Cornhole tournament to benefit Russell White scholarship

Date Published: 
May 30, 2014

Coastal Point • File Photo: The ladies of the Xi Upsilon sorority pose for a photo in the Millville Volunteer Fire Company’s fire hall during the fourth annual cornhole tournament, last year.Coastal Point • File Photo: The ladies of the Xi Upsilon sorority pose for a photo in the Millville Volunteer Fire Company’s fire hall during the fourth annual cornhole tournament, last year.This weekend, the Xi Upsilon sorority will host its fifth annual cornhole tournament benefitting the Russell White Scholarship Foundation.

“My sister and I attended the cornhole event one of the first years the sorority did it. We really enjoyed ourselves. We had a fun time and thought, ‘What a great cause!” explained Sarah Hoban, who serves on the event’s organizing committee. “That’s why we decided to sign up for the sorority and signed up for the cornhole committee — because we wanted to be a part of it.”

Up to 50 teams can compete on Saturday, May 31, at the Millville fire hall. Registration costs $50 per team of two, and each team member will receive a T-shirt.

As of early this week, 40 teams were registered for the event, but Hoban said those who wish to take the last 10 spots may still register if they call by the morning of the event. The sorority owns 10 sets of identical boards made specifically for the tournament and orders new bags each year.

For those who may be unfamiliar with the game of cornhole, there are two opposing teams, each made up of two players, who compete in a scored version of a beanbag tossing game.

“It’s a really fun game,” said Hoban. “The boards are so many feet apart. Each team gets a set of bags, which are usually made of duck cloth with corn in them. You take turns throwing those four bags down to the other side. You get three points if it gets in the hole; one if it’s on the board. The points cancel, and the first team to 21 wins. It’s an easy game that anybody can play.”

Those who sign up will be competing for first-, second- and third-place cash prizes. Registration check-in begins at noon on the day of the event, with the opening ceremony at 12:45 p.m. The first bag is set to be tossed at 1 p.m.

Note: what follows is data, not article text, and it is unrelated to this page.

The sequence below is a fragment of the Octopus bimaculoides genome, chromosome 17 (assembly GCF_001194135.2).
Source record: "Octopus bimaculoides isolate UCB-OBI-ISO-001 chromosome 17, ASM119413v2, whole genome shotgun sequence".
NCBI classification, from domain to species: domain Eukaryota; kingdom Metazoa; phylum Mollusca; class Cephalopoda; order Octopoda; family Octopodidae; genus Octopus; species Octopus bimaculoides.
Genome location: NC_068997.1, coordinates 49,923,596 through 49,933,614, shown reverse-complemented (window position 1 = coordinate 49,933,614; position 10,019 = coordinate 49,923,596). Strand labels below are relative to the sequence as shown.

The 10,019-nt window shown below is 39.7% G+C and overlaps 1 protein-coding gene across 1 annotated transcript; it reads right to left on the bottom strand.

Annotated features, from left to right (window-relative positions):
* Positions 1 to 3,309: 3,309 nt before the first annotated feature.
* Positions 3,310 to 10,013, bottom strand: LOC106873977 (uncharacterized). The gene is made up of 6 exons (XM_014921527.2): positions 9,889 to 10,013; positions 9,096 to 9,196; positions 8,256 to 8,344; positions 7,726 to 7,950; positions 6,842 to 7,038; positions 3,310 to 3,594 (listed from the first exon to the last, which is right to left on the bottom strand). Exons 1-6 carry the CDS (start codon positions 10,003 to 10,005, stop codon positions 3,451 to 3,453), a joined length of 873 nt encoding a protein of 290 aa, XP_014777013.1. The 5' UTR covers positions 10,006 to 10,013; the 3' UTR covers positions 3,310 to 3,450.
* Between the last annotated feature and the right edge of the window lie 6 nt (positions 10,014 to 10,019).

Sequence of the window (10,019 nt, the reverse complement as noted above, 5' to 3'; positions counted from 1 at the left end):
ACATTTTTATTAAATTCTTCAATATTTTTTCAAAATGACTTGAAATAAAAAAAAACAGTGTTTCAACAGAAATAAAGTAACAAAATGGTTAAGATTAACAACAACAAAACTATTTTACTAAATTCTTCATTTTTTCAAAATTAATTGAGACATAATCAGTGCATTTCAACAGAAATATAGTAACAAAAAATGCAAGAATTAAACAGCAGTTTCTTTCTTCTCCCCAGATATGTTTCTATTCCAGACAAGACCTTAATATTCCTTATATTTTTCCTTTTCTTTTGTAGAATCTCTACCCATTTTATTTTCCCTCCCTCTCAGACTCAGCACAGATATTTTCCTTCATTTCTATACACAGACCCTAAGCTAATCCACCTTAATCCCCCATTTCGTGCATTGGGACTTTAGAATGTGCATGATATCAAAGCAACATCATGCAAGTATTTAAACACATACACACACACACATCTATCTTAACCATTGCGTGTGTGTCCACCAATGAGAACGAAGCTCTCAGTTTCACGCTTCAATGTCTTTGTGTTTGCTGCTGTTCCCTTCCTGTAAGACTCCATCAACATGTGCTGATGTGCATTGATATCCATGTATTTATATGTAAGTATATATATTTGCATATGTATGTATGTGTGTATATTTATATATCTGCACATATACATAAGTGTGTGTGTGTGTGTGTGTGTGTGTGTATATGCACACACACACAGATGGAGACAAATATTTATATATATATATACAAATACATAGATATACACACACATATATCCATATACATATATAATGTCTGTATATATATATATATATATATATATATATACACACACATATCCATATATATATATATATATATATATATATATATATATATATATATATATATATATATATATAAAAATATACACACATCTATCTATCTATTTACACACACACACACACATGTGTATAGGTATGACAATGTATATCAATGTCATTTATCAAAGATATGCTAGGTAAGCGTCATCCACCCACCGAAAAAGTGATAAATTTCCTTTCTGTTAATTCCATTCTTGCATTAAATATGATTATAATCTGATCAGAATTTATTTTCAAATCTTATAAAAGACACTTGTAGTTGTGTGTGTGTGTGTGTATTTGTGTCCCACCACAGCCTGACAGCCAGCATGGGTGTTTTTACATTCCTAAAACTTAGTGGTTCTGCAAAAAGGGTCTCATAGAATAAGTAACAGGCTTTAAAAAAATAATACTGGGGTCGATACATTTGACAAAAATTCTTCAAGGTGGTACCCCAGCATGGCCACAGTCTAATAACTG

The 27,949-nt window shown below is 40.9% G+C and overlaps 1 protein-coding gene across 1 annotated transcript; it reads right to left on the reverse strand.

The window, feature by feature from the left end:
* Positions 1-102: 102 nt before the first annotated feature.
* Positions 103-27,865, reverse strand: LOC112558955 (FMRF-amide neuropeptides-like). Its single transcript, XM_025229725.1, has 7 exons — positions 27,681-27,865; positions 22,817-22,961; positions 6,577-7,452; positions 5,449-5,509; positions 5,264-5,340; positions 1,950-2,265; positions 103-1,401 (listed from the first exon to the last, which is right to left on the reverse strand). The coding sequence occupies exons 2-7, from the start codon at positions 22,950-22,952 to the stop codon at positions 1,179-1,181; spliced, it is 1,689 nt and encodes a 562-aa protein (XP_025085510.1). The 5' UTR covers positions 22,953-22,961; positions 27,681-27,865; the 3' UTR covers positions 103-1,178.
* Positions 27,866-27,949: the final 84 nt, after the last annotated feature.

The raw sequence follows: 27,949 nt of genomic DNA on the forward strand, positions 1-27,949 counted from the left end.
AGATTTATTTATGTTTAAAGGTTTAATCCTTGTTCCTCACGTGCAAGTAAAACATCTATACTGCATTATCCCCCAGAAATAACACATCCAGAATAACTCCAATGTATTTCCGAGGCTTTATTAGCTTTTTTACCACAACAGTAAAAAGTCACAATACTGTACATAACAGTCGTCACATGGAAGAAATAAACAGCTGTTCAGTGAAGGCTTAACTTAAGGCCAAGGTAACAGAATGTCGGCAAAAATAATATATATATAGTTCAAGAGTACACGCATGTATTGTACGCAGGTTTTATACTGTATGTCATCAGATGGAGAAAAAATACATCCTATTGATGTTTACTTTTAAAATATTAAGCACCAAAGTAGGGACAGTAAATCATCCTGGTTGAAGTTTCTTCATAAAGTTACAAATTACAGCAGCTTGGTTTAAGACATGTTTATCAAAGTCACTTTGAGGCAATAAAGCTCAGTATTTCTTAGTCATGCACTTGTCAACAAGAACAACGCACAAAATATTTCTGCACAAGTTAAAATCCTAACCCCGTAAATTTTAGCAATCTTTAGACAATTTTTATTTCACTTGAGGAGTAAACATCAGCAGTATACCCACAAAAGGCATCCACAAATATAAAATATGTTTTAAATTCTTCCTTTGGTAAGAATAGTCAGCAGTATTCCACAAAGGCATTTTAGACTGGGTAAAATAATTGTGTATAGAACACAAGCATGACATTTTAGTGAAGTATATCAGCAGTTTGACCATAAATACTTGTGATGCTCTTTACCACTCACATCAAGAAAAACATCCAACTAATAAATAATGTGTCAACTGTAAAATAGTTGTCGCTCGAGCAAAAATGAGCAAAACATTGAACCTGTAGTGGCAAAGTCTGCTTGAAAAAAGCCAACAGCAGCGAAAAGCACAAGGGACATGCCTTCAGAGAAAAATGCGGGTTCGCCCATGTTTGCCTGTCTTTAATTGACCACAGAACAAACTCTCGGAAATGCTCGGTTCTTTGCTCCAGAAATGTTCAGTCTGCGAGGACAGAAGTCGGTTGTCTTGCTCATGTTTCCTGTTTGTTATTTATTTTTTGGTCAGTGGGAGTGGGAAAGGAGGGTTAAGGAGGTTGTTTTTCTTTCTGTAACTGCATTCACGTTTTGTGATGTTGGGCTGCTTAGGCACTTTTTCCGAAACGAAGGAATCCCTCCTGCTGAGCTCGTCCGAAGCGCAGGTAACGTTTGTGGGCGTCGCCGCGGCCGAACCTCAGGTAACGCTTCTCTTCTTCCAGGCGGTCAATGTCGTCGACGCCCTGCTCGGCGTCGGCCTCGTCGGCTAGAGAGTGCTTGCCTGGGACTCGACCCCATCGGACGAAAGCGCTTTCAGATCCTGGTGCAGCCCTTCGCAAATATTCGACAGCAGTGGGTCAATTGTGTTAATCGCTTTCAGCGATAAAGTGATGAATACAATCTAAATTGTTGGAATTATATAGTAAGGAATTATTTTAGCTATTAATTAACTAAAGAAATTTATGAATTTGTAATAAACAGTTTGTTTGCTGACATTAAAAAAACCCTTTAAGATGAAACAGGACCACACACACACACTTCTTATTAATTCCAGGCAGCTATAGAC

“We have cornholers that are really good and some that just come to have fun and contribute to the cause,” said Hoban.

For the last three years, a father-and-son duo, Team T&T, have won the tournament.

“They’ve been great supporters,” said Laura Tedesco, a sorority member who helped create the event. “Every year they donate the prize money back to the foundation.”

Hoban said that, over the years, friendly rivalries have been spawned from the tournament, including one between the team of Hoban and her sister, Emily Harne, and Team Eskimojo, comprising Point Editor Darin McCann and Point Technical Director Shaun Lambert.

“There are certainly some friendly rivalries,” she said with a laugh. “My sister and I do play once a year, whether we meet in the tournament or not. We always make it a point to play Shaun and Darin. And I’m sure they’ve told you we’ve won every year.”

But cornhole is also a spectator’s sport — as you don’t have to play to attend and have a good time.

“If anybody wanted to just come and watch and check out the silent auction, it’s just a great social event. We’ll have a D.J. there. Charlie K’s barbecue will be there for sale. With the tournament, door prizes, silent auction items, there’s plenty to see, for sure.”

Those attending can also be eligible for a door prize and to participate in a silent auction.